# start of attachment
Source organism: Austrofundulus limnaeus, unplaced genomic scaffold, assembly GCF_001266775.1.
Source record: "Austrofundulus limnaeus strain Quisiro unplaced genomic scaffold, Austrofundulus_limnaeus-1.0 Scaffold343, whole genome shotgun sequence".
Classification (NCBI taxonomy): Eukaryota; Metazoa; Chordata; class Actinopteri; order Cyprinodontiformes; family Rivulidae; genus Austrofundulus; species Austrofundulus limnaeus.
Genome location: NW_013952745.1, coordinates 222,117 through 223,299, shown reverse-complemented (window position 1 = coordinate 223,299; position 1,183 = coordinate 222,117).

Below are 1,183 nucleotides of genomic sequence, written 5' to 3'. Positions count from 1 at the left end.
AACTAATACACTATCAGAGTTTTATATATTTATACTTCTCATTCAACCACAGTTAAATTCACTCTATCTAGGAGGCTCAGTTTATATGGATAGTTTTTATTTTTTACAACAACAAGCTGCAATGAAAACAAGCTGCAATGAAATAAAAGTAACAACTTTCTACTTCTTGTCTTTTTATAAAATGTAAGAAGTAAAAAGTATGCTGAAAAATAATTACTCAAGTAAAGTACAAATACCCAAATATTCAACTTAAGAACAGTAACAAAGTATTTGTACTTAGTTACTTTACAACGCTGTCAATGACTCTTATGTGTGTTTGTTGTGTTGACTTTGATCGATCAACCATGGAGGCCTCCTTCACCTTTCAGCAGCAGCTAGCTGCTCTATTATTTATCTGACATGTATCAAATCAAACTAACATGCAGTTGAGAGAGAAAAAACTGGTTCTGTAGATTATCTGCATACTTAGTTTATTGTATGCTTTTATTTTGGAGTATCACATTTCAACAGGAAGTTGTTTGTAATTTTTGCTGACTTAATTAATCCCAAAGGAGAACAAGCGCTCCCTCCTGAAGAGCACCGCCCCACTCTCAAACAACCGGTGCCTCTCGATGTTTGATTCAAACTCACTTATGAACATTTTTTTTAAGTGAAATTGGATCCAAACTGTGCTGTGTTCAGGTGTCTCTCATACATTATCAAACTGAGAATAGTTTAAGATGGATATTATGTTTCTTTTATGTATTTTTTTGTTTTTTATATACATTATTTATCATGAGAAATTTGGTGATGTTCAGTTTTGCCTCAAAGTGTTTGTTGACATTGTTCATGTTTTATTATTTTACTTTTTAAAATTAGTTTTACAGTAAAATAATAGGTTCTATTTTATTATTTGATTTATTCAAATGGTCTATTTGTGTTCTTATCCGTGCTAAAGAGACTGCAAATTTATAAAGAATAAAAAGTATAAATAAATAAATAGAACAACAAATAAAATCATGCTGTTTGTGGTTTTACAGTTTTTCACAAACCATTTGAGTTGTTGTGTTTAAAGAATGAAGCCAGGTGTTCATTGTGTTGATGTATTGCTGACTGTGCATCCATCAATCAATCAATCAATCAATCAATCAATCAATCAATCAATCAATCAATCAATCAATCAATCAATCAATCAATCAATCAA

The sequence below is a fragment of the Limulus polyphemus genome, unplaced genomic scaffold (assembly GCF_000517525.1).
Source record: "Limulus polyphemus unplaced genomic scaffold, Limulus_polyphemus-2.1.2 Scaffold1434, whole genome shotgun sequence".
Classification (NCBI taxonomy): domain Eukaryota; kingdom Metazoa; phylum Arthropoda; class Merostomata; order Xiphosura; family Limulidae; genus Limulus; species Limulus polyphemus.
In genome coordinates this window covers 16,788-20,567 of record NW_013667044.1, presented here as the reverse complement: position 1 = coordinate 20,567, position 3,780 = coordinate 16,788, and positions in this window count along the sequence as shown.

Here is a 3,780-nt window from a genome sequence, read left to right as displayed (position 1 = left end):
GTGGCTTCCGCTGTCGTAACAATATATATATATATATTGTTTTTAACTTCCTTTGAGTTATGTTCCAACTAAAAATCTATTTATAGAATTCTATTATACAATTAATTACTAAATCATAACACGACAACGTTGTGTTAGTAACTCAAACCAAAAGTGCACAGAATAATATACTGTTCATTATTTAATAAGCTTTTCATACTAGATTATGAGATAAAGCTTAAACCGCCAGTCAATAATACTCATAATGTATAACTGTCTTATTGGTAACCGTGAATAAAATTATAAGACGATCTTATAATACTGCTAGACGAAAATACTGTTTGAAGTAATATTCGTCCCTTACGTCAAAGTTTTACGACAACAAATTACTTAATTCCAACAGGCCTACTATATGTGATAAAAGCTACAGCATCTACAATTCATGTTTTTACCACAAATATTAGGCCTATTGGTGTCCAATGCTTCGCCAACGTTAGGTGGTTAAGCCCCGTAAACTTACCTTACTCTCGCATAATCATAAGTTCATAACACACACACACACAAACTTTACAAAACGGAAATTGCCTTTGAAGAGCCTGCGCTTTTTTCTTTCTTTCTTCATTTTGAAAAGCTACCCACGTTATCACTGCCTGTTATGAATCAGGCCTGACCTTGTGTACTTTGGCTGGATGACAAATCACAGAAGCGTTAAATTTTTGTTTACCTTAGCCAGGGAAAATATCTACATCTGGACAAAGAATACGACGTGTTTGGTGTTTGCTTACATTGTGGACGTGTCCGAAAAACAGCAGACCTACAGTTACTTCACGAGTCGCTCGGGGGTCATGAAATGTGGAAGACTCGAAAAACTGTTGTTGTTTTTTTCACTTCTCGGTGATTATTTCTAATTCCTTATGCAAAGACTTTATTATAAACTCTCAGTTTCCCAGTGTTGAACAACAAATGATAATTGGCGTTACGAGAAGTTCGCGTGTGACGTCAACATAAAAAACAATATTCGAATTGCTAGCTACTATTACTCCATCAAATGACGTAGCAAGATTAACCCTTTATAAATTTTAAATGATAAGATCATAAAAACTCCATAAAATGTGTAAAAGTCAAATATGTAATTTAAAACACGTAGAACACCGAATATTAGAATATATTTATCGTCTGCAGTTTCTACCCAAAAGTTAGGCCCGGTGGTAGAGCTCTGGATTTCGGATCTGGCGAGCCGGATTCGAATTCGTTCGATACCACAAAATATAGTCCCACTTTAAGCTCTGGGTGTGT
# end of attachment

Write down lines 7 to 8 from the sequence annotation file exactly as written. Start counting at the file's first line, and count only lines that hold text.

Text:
The sequence below is a fragment of the Limulus polyphemus genome, unplaced genomic scaffold (assembly GCF_000517525.1).
Source record: "Limulus polyphemus unplaced genomic scaffold, Limulus_polyphemus-2.1.2 Scaffold1434, whole genome shotgun sequence".